Release Date
October 25, 2013
Director
Ridley Scott
Screenplay
Gary Whitta
Distributed By
Warner Bros. Pictures
Budget
$80 million
Action, Science Fiction, Thriller
Rated R for brutal violence and language
117 minutes

The Counselor

Ridley Scott and Cormac McCarthy team up to deliver “The Counselor”, one of the most underrated ensemble dramas of the year. McCarthy, an 80 year old Pultizer Prize winning author (“No Country For Old Men”, “The Road”) is no stranger to the cinema, with both adaptations mentioned receiving acclaim across the board. “The Counselor” marks McCarthy’s first venture into an original screenplay however. Those that have read the unabridged screenplay say it reads like one of his novels and you get a hint of that in the feature film version. With an outstanding ensemble including Michael Fassbender, Brad Pitt, Javier Bardem, Cameron Diaz, and Penelope Cruz, the cast does their very best to get the thick dialogue/monologues to play across the screen, a venture to which the average viewer will shut down or turn off. Even critics pan the film as being a misfire on all accounts. I’m in the minority, however, that found the film captivating, with sex, violence, and situational drama running rampant.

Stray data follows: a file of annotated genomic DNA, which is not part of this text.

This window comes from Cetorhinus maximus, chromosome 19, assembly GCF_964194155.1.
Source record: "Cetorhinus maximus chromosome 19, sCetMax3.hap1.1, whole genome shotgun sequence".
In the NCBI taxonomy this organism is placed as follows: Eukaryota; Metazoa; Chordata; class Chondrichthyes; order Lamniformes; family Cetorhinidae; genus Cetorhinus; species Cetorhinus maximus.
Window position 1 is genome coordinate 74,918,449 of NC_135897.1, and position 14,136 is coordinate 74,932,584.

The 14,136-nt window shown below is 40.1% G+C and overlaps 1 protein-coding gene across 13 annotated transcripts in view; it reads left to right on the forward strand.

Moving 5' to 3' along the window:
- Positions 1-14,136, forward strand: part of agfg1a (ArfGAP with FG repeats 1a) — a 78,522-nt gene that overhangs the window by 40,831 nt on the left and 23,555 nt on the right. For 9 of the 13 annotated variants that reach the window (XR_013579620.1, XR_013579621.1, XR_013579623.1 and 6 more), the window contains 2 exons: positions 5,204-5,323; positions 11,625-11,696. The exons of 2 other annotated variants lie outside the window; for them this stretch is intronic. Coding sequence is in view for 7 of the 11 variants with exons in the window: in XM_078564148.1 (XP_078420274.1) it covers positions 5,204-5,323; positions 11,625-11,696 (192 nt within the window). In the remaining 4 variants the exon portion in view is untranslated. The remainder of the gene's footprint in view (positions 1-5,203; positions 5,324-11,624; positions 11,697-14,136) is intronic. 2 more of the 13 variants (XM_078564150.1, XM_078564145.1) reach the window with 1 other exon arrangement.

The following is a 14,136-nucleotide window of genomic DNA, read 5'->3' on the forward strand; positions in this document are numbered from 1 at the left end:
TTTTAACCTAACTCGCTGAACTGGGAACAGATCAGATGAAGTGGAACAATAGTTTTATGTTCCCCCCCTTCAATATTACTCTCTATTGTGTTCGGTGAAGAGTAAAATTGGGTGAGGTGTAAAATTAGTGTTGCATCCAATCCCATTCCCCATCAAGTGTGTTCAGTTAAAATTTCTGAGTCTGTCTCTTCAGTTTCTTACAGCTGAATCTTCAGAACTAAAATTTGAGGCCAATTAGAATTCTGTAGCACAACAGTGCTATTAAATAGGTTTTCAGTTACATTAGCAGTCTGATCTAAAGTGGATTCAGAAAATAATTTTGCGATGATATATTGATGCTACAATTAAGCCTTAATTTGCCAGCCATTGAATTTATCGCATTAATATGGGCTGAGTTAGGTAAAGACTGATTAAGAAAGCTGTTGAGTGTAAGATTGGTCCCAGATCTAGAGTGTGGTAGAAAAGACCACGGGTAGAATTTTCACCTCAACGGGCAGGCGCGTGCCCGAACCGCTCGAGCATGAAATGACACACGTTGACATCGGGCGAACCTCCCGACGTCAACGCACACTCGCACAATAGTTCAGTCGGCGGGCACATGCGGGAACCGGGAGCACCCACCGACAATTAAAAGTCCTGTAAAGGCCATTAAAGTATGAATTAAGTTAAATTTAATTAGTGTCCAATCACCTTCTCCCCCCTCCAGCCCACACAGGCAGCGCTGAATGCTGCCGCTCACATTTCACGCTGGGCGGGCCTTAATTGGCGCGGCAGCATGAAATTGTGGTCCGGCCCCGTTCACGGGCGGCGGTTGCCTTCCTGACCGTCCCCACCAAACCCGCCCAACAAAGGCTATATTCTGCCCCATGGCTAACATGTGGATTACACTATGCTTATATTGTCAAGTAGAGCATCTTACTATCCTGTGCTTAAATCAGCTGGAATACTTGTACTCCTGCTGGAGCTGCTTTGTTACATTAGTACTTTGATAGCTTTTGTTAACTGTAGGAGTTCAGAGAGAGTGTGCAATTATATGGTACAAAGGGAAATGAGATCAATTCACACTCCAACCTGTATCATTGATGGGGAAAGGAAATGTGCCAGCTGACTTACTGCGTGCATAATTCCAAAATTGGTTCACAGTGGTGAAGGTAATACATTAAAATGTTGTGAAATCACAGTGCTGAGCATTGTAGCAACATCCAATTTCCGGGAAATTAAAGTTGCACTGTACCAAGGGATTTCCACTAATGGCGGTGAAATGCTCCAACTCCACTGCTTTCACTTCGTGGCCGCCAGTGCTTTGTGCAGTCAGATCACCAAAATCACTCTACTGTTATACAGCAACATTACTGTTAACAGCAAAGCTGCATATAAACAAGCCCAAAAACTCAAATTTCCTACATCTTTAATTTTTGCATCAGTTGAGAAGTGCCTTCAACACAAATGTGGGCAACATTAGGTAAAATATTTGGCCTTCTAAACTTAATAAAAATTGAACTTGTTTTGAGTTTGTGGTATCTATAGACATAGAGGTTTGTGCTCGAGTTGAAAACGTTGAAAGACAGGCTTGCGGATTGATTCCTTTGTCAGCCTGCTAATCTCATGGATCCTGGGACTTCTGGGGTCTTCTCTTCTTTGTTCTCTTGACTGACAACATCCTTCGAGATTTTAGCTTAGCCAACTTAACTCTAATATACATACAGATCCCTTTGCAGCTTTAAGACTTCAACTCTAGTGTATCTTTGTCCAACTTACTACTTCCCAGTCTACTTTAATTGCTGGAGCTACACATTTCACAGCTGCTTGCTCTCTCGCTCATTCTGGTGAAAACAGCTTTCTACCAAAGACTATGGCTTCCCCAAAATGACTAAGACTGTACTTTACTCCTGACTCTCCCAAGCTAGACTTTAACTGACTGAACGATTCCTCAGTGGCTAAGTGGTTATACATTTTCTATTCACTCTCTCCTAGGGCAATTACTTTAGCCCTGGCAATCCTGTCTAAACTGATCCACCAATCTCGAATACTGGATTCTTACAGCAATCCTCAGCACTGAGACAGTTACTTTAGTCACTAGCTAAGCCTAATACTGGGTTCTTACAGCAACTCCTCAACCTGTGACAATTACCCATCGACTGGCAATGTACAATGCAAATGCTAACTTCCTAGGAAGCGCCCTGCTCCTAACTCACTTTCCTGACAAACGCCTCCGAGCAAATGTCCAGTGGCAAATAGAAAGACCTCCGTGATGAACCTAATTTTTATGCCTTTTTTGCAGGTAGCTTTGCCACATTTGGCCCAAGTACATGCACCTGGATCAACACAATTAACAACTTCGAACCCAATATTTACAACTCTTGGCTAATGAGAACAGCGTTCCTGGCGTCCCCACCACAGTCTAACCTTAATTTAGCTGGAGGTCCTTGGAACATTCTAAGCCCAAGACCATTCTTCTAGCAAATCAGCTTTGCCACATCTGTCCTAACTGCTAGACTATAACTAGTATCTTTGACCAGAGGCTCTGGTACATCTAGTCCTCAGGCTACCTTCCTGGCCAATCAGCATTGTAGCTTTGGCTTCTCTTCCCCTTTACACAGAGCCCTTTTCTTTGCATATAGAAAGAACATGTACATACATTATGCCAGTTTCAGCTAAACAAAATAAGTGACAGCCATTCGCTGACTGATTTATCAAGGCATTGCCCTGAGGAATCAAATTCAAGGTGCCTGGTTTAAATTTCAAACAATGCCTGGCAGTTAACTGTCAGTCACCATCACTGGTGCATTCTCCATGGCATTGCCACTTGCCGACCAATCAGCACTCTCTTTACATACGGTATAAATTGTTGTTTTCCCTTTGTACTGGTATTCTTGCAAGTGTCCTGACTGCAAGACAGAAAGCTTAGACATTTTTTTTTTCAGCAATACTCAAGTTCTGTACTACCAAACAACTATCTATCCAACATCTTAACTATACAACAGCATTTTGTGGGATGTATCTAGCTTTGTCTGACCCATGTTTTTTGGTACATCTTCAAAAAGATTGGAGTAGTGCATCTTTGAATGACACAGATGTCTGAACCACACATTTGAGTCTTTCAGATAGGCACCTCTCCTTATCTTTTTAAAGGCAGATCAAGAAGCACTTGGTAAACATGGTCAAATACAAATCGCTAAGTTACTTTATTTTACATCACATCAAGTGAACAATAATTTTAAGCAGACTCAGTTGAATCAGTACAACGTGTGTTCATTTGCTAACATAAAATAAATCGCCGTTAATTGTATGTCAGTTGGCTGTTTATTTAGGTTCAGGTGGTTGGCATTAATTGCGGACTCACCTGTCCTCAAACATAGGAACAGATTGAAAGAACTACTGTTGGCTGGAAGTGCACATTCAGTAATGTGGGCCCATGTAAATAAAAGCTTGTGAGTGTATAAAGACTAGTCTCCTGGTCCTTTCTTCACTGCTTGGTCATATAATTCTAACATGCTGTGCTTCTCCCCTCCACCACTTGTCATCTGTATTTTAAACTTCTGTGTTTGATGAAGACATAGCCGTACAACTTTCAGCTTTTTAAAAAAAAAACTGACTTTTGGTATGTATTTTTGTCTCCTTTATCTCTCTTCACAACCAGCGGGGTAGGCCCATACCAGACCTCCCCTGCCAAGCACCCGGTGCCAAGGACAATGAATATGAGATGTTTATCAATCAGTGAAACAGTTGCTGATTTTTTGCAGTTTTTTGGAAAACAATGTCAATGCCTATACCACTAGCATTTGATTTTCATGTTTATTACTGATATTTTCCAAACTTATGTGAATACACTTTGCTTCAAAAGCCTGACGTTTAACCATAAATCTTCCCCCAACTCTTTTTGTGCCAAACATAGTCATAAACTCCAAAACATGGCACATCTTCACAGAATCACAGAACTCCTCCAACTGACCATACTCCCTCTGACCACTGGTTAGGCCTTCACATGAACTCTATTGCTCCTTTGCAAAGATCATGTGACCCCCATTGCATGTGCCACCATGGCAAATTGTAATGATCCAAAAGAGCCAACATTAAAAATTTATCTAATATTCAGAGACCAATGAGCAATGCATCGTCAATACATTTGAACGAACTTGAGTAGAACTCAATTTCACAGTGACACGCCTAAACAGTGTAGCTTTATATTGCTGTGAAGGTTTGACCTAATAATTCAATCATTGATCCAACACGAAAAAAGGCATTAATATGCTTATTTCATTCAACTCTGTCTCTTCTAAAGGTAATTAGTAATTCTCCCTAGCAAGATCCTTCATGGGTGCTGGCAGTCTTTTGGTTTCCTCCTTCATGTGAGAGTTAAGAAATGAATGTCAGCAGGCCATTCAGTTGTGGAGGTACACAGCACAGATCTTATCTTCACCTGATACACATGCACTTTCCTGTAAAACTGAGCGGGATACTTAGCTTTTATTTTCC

Fassbender is undeniably outstanding to watch, delivering on a scale we haven’t yet seen in Hollywood for decades. Pitt and Bardem add the perfect supporting layer to Fassbender’s performance, both on different sides of the dramatic spectrum. Cruz is sadly just a female pawn in the game, but does so with enough poise and grace to keep her role from feeling too unneeded, while the real star becomes Cameron Diaz, who turns off all pith and goofy charm to deliver a cold-faced portrayal of a strong female. McCarthy’s script feels like a play, setting up different situations that often interconnect and I strongly feel a second viewing of the film is needed to appreciate all the film has to offer.

Often the portions people may not understand are discussed in dialogue in previous scenes, like the wire noose connected to a timer used to kill a character at the end or the meaning of the DVD that Fassbender’s character receives at the end of the film. There’s even an exchange that will make my best of list at the end of the year, involving Bardem’s explanation of a moment that will haunt him forever, involving the female anatomy and a yellow Ferrari. McCarthy builds several deep and rich characters and has a way with dialogue that chills. Agreed, this is not “No Country For Old Men”, but that aside, the film has so much going for it, it’s hard to justify all the negative press. “The Counselor” will not land on anyone’s best of the year list, but it does deliver to those willing to invest.

 

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